Tires Do Not Protect You During a Vehicle Lightning Strike

July 21, 2010 at 5:00 am 18 comments

By Chad Upton

I’ve always heard that a car is one of the safest places to be during a lightning strike and that is true.

The tires usually get all the credit. As the story goes, tires are rubber and rubber is an insulator, so you don’t get electrocuted in the car because you’re isolated from the ground like a bird on a wire.

It’s a pretty believable story, but it’s not the truth.

If you think about it, the lightning travels thousands of feet through thin air to reach the car — it could easily continue to travel through thin air to get around a few inches of rubber tires. Compared to the power of lightning, tires don’t really provide any protection.

Trains are struck by lightning and the people inside are fine, even though trains have metal wheels, which are great conductors.

Airplanes are regularly struck by lightning in the air. In fact, the FAA estimates that each plane gets struck about once per year.

So why are people safe in these cases?

It’s all because of a principle discovered by Michael Faraday in 1836.

Faraday demonstrated that an electrical charge exists only on the exterior of a hollow conductor and not the interior. He built a wire cage, that is now know as a Faraday cage, to demonstrate that an electrical current flowing through the cage did not produce an electrical current inside the cage.  When you’re in a vehicle, with a conductive exterior shell, you’re inside a Faraday cage and the electrical charge is carried around you.

Faraday cages can also be used to shield against electromagnetic radiation. Coaxial cables are common in most households for carrying TV signals. These cables are design with what amounts to be a built in Faraday cage to protect the inner copper wire from electrical noise.

Microwave ovens are also a good example of a Faraday cage. This principle protects you from exposure to microwaves by turning the inside of the oven into a Faraday cage. The mesh you see on the inside of the door is part of that cage and explains why the glass isn’t perfectly transparent.

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Sources: Wikipedia (Ground, Faraday Cage), Weather Imagery (Cars, Airplanes), Faraday Cage

Photo: jonathan mcintosh (cc)

Entry filed under: Around The House, Automotive, Despite Popular Belief. Tags: , , , , , , , .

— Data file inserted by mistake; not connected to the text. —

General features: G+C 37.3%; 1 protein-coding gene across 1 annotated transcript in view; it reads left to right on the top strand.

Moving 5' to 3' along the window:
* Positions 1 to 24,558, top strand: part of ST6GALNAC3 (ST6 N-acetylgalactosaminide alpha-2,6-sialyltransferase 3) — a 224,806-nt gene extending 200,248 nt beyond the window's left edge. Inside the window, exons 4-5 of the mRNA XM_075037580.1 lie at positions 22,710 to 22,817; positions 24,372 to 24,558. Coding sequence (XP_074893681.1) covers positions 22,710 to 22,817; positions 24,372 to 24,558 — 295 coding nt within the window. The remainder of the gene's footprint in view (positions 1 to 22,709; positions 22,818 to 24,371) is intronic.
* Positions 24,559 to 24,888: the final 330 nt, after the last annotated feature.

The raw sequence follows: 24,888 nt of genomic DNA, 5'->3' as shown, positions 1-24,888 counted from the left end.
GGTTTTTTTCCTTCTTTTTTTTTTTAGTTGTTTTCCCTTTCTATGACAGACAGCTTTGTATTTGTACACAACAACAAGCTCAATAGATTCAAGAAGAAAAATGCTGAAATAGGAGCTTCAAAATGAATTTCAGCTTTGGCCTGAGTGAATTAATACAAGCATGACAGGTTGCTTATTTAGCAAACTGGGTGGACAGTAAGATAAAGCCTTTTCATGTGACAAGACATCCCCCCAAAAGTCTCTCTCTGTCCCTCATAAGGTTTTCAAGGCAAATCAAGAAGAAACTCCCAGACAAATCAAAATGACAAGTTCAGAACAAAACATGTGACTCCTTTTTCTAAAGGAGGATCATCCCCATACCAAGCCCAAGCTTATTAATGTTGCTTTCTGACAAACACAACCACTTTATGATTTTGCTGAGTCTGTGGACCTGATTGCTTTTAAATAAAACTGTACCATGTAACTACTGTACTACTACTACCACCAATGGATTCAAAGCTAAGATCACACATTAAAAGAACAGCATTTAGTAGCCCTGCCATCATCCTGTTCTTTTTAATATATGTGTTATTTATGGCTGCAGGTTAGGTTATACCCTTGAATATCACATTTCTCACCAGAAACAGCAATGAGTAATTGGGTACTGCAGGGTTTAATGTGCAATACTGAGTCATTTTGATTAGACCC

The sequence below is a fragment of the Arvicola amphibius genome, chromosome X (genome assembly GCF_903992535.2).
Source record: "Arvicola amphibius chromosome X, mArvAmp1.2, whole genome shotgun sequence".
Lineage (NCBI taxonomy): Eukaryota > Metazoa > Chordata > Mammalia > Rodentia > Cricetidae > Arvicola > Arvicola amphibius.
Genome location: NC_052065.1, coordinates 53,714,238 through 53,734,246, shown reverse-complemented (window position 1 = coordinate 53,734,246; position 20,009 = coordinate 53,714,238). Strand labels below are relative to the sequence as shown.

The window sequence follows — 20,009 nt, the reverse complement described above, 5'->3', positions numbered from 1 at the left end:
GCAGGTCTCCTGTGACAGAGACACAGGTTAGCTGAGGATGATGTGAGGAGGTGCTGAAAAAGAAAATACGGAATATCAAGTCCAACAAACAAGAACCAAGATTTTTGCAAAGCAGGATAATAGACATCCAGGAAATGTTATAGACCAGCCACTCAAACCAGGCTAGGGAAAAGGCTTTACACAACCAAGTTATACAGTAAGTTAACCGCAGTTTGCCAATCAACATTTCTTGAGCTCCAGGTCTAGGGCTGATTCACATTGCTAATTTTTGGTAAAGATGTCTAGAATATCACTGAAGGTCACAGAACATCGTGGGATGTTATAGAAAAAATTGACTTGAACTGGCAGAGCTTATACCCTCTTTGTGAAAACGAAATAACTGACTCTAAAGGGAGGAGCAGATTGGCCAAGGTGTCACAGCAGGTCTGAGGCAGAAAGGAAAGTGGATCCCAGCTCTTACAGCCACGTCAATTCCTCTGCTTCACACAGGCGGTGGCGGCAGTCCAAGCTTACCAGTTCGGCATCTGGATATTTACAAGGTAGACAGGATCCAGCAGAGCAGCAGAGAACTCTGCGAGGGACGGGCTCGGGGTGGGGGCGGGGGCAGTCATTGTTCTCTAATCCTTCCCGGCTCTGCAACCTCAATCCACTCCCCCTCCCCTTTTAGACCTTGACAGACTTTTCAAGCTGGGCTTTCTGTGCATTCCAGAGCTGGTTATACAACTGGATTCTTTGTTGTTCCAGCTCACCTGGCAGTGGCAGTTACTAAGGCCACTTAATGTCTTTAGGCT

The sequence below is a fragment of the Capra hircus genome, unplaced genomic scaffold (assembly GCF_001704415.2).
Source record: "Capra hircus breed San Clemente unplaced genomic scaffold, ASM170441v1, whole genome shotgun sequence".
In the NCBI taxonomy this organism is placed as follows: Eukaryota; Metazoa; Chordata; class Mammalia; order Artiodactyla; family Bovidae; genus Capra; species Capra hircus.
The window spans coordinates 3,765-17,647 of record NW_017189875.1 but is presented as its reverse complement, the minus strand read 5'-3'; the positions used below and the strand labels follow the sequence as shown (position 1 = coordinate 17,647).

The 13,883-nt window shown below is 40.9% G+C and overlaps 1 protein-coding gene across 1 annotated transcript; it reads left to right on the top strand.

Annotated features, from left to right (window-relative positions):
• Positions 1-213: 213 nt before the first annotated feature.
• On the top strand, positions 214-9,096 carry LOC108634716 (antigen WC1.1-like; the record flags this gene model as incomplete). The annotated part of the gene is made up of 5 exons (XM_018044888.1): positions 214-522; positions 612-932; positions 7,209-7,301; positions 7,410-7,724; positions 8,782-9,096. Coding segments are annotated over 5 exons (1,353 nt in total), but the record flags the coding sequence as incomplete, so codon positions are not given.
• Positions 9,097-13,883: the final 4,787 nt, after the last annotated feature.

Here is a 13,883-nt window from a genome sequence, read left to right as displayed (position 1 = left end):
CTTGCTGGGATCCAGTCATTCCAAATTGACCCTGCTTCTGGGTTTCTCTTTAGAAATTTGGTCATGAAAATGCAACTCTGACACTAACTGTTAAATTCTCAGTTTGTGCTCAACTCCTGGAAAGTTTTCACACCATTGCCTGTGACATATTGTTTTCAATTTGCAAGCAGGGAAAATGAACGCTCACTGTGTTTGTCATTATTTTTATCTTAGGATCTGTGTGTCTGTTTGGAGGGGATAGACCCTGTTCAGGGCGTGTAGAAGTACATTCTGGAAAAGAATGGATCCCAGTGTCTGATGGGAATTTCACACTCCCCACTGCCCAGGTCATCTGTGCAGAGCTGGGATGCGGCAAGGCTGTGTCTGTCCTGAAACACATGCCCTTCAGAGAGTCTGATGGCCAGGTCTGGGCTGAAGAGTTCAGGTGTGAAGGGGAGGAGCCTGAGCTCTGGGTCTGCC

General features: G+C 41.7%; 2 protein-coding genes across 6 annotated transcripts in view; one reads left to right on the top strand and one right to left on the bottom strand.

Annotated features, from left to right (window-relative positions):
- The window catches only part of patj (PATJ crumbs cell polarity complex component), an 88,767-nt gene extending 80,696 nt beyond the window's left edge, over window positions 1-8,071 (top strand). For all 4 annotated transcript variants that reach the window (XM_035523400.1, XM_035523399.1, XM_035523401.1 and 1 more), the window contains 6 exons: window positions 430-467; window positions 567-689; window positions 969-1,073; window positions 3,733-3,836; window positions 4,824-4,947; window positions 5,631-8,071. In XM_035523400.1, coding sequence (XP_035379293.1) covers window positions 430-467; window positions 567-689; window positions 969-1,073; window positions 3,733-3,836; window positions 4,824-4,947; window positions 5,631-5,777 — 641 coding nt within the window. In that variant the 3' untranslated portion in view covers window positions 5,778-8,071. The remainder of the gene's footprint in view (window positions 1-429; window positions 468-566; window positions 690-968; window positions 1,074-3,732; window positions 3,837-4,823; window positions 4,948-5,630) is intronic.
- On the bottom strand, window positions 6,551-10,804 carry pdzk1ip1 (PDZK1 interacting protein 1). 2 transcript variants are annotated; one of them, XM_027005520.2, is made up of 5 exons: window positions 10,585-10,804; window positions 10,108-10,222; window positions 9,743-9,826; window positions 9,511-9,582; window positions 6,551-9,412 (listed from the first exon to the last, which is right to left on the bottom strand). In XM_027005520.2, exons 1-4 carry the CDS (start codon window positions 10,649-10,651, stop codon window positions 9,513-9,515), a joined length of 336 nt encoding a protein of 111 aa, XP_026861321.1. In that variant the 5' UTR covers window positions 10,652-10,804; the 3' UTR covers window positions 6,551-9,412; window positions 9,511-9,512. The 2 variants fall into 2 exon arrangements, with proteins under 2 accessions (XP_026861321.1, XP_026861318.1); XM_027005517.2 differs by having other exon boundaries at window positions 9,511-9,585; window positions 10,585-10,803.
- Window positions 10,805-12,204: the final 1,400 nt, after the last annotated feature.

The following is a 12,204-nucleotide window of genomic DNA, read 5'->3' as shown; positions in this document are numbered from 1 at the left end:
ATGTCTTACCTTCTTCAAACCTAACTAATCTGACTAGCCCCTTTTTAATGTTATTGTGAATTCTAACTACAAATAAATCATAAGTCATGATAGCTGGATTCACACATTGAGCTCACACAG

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18 Comments Add your own

  • 1. Sara  |  July 21, 2010 at 5:21 am

    i love your blog, it’s always so interesting!!!

    Reply
  • 2. Nikola Malesevic  |  July 21, 2010 at 6:41 am

    Now this is why I love your blog!

    Reply
  • 3. Dylan  |  July 21, 2010 at 9:46 am

    One question about this myth that I had hoped to see is what happens if you leave the car? They say that if your car is struck by lightning, not to exit it or else the charge on the car will discharge through you to the ground. If it isn’t safe, what must we do to discharge the car and exit without getting fried?

    Reply
  • 4. Gord  |  July 21, 2010 at 9:51 am

    Just a note: it’s NOT spelled “lightening”… or “lighting”… PLEASE
    correct to read “LIGHTNING”… if you’re writing a worldwide blog, you should know proper spelling… Thanks…

    Reply
    • 5. Nikola Malesevic  |  July 21, 2010 at 10:11 am

      If you don’t like it, don’t read it. It wouldn’t be “a worldwide blog” if it wasn’t that good. Perhaps you should start your own “worldwide blog” where you could write about stuff with all these WORDS and dots……., I’m sure a lot of people would read it.

      Reply
      • 6. Mediocrity Rules  |  July 21, 2010 at 11:02 am

        mkmaowe amoeerarhh aealou amae?

        So how’s that for readability?

        Gord is right — blogs that mean to be read should aspire to more than sloppy scribbling.

    • 7. Chad Upton  |  July 21, 2010 at 11:03 am